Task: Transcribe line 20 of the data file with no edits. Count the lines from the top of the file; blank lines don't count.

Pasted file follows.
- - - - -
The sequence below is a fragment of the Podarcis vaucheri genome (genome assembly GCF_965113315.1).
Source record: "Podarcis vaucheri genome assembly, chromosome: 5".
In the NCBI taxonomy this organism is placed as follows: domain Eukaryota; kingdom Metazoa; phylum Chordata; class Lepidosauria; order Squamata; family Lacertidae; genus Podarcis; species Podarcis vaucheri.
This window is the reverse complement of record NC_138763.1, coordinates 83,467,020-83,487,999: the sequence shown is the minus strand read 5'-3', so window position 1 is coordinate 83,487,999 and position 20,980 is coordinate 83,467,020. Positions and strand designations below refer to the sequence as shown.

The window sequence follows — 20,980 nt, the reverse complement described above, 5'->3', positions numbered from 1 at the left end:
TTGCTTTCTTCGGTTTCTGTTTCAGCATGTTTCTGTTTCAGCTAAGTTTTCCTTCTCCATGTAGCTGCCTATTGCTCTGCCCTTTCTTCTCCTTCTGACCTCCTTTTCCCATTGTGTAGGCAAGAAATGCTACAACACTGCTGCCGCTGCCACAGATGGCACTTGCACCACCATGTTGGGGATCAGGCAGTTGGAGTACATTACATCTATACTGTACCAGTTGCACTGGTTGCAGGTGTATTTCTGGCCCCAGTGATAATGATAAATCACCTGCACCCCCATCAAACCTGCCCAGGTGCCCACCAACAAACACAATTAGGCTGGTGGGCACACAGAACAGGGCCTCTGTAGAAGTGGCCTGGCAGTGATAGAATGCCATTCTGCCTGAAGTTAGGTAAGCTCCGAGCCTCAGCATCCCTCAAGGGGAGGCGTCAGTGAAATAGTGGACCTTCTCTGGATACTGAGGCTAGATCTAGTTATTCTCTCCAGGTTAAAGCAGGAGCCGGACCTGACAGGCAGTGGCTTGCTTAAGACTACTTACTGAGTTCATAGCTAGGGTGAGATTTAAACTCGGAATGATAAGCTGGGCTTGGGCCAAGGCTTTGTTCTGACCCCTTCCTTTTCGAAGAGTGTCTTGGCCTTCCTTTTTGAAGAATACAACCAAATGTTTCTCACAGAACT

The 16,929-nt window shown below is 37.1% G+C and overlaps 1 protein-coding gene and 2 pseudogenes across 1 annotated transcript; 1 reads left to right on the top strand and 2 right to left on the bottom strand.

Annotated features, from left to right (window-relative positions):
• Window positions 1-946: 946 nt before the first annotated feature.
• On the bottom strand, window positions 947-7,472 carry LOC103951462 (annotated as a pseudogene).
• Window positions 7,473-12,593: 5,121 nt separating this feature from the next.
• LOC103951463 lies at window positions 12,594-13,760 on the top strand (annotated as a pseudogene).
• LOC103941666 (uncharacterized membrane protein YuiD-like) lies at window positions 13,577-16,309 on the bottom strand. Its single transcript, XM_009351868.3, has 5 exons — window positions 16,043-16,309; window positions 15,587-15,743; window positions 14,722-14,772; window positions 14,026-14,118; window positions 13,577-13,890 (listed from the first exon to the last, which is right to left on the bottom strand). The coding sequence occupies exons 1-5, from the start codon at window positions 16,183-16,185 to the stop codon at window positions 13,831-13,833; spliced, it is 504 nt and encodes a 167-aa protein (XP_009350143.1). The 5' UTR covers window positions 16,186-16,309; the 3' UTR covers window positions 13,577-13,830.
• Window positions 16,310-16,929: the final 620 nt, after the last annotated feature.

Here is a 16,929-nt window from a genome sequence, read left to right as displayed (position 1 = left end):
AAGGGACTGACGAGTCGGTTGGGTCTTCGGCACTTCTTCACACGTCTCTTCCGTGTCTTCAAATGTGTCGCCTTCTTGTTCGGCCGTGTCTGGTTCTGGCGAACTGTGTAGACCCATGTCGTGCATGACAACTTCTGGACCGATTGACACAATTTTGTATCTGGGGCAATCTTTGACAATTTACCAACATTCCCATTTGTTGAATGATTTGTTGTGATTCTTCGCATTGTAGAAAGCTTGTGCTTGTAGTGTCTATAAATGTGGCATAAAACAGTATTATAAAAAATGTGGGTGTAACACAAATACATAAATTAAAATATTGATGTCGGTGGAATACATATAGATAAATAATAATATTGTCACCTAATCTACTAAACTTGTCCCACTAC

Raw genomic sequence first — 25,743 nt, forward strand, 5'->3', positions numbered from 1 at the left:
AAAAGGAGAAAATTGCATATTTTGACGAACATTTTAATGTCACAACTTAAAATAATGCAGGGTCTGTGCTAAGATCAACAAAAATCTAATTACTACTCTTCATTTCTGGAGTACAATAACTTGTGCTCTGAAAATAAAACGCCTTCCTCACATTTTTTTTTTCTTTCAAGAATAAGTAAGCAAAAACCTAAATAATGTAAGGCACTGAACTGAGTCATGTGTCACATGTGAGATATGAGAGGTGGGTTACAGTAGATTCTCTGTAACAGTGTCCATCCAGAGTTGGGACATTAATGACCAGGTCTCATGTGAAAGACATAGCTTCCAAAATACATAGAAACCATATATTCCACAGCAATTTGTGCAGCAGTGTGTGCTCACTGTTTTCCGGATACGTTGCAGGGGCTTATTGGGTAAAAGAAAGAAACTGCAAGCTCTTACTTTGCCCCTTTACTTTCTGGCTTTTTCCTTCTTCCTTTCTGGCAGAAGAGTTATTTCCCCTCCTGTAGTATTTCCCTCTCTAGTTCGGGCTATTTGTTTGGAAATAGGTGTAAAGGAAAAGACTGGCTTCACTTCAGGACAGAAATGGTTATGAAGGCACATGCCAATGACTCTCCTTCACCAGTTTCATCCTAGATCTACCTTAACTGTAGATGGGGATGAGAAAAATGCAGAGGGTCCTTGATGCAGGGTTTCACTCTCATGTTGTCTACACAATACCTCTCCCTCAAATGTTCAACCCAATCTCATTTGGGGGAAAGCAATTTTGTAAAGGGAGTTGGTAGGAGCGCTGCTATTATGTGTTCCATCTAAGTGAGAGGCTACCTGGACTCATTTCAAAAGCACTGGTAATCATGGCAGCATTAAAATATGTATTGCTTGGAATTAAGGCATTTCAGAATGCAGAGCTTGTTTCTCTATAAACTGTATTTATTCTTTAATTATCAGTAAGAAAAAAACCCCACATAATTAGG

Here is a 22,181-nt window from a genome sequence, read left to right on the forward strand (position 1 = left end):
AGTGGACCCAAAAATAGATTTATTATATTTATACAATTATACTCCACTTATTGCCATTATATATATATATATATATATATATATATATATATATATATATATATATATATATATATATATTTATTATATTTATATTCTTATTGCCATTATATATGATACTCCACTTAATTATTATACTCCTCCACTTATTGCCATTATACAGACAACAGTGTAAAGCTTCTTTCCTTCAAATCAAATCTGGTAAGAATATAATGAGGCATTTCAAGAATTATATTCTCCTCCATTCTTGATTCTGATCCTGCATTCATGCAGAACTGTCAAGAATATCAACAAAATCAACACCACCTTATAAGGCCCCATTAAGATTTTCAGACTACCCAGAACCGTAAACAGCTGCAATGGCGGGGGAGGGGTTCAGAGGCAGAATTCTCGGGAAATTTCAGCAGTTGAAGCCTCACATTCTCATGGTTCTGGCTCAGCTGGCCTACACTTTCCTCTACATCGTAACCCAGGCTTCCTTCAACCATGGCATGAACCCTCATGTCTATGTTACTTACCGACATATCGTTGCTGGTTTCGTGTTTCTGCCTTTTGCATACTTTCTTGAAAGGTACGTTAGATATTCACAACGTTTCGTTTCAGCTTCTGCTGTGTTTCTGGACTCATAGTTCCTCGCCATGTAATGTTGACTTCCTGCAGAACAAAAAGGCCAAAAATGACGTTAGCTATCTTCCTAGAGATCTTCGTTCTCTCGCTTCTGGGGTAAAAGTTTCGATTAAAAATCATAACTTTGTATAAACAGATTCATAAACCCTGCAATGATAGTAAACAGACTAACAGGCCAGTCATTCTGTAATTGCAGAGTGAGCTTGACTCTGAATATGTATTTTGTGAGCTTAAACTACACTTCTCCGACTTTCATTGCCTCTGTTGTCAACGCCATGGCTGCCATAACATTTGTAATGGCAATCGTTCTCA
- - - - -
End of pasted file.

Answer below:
AGTGGACCCAAAAATAGATTTATTATATTTATACAATTATACTCCACTTATTGCCATTATATATATATATATATATATATATATATATATATATATATATATATATATATATATATATATTTATTATATTTATATTCTTATTGCCATTATATATGATACTCCACTTAATTATTATACTCCTCCACTTATTGCCATTATACAGACAACAGTGTAAAGCTTCTTTCCTTCAAATCAAATCTGGTAAGAATATAATGAGGCATTTCAAGAATTATATTCTCCTCCATTCTTGATTCTGATCCTGCATTCATGCAGAACTGTCAAGAATATCAACAAAATCAACACCACCTTATAAGGCCCCATTAAGATTTTCAGACTACCCAGAACCGTAAACAGCTGCAATGGCGGGGGAGGGGTTCAGAGGCAGAATTCTCGGGAAATTTCAGCAGTTGAAGCCTCACATTCTCATGGTTCTGGCTCAGCTGGCCTACACTTTCCTCTACATCGTAACCCAGGCTTCCTTCAACCATGGCATGAACCCTCATGTCTATGTTACTTACCGACATATCGTTGCTGGTTTCGTGTTTCTGCCTTTTGCATACTTTCTTGAAAGGTACGTTAGATATTCACAACGTTTCGTTTCAGCTTCTGCTGTGTTTCTGGACTCATAGTTCCTCGCCATGTAATGTTGACTTCCTGCAGAACAAAAAGGCCAAAAATGACGTTAGCTATCTTCCTAGAGATCTTCGTTCTCTCGCTTCTGGGGTAAAAGTTTCGATTAAAAATCATAACTTTGTATAAACAGATTCATAAACCCTGCAATGATAGTAAACAGACTAACAGGCCAGTCATTCTGTAATTGCAGAGTGAGCTTGACTCTGAATATGTATTTTGTGAGCTTAAACTACACTTCTCCGACTTTCATTGCCTCTGTTGTCAACGCCATGGCTGCCATAACATTTGTAATGGCAATCGTTCTCA